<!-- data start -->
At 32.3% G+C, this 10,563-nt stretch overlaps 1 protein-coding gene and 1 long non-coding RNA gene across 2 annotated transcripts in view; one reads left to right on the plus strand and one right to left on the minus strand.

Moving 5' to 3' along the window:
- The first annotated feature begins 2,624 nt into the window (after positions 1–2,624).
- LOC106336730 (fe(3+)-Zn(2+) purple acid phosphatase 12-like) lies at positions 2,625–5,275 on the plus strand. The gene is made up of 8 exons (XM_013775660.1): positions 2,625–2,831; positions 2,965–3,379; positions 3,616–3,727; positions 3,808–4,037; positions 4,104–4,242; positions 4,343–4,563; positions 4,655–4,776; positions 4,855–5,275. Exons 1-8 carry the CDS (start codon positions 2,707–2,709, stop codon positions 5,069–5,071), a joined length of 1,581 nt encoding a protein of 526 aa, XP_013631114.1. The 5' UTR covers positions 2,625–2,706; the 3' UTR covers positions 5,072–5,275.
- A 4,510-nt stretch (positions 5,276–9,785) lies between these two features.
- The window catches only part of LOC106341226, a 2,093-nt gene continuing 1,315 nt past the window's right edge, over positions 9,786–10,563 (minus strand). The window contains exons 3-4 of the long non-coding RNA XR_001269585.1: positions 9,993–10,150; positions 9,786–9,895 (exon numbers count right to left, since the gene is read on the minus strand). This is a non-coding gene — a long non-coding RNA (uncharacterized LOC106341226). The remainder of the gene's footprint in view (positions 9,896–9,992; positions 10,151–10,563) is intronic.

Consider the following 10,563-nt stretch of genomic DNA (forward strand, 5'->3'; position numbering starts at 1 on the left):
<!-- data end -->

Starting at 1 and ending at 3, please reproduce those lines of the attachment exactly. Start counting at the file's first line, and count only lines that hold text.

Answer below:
At 32.3% G+C, this 10,563-nt stretch overlaps 1 protein-coding gene and 1 long non-coding RNA gene across 2 annotated transcripts in view; one reads left to right on the plus strand and one right to left on the minus strand.

Moving 5' to 3' along the window:
- The first annotated feature begins 2,624 nt into the window (after positions 1–2,624).